Israel's sidelined ultra-Orthodox parties fear new coalition govt
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After years in power under ousted premier Benjamin Netanyahu, the ultra-Orthodox parties are "experiencing a deep crisis", said Peggy Cidor, a journalist at the Jerusalem Post newspaper.
Many ultra-Orthodox "are terrified by this new government" which appears to them as "catastrophic", said Cidor, an expert on the haredi society, the Hebrew name for ultra-Orthodox Jews who constitute some 12 percent of Israelis.
In Israel's latest general election back in March, the two ultra-Orthodox parties -- Shas and United Torah Judaism (UTJ) -- won 16 of parliament's 120 seats, and both backed Netanyahu's failed bid to remain as prime minister.
Loss of power, and funding
Yair Lapid, a centrist and the architect of the new government, formed an improbable "change" government with an alliance spanning Israeli politics from right to left, including the Raam Islamic party.
Jewish nationalist Naftali Bennett is the new prime minister -- for the next two years, under the coalition deal -- but the ultra-Orthodox parties refused to join, fearing what they claim is a government that goes against "Jewish values."
Days before the new government was sworn in, Shas party head and ex-interior minister Arye Deri warned the new coalition would be "throwing in the garbage all the values the Jewish people sanctified for thousands of years".
Bennett, who defines himself as religious, responded sharply.
"Ultra-orthodox MPs won't teach us what Judaism is," Bennett said.
For ultra-Orthodox parties, a major concern will be waning state financial support, with many of their educational and social institutions "existing solely thanks to such funding," said Ilan Greilsammer, a political science professor at Bar Ilan University.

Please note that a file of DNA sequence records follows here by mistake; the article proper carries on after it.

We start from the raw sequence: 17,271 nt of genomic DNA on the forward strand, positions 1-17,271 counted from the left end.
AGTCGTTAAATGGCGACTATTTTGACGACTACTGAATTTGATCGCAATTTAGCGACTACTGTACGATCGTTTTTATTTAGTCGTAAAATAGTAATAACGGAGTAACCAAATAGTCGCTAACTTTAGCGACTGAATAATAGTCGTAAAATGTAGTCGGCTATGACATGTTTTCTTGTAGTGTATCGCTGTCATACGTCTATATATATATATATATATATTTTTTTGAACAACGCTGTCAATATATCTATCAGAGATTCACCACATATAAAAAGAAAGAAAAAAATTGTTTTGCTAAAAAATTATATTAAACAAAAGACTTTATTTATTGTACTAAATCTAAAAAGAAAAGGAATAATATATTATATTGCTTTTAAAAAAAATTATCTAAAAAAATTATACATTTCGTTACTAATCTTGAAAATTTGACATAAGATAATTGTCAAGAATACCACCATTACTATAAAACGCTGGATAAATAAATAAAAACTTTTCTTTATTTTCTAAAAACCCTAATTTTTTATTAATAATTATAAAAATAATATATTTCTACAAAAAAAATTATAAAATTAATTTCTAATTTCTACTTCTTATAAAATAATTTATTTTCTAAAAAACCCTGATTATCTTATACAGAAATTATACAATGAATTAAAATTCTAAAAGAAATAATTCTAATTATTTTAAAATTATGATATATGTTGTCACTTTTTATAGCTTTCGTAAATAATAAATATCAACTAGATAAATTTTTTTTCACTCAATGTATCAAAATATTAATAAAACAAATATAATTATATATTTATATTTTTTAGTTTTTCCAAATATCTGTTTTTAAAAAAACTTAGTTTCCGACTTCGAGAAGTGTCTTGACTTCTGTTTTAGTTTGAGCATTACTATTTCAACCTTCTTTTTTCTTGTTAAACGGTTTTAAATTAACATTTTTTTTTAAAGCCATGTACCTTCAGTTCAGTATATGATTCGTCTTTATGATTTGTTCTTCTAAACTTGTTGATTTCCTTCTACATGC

Many of the haredim study in state subsidised religious institutions -- called yeshivot -- rather than work.
The ultra-Orthodox parties also face losing control of the powerful parliamentary finance committee, held for years by UTJ lawmakers, said Greilsammer.
The new finance minister is secular nationalist Avigdor Lieberman, who said recently that the ultra-Orthodox should, along with Netanyahu, be "put in a wheelbarrow and taken out to the dump."
Some fear that religious issues could be wrested from their hands, and controlled by representatives of Judaism's other streams.
Issues of state and religion are not prioritised in the new government's guidelines, where an ambiguous goal of "strengthening of the Jewish identity" appears.
To the ultra-Orthodox, the new prime minister, who dons a discreet skullcap to his head, is a "Reform" Jew -- their worst insult.
"We are waging a parliamentary war against this coalition, which endangers the country's Jewish identity," said Yossi Taieb, a former Shas lawmaker and rabbi by training.
Taieb was particularly concerned that Bennett would push to end the military service exemption for religious students, allow public transport on the Sabbath, and ease the conversion process to Judaism.
Ultra-Orthodox lawmakers also fear the Bennett-Lapid government will change the historic status quo -- in force since Israel's founding in 1948 -- where religious aspects of public life conform to ultra-Orthodox Judaism.
One of the first arguments between government and the ultra-Orthodox parties could concern an inquiry into the death of 45 people crushed during a religious pilgrimage in April at Mount Meron, nearly all of them ultra-Orthodox.
Netanyahu's government did not appoint a commission of inquiry despite public pressure, after the ultra-Orthodox political leadership demanded to be in charge of any investigation.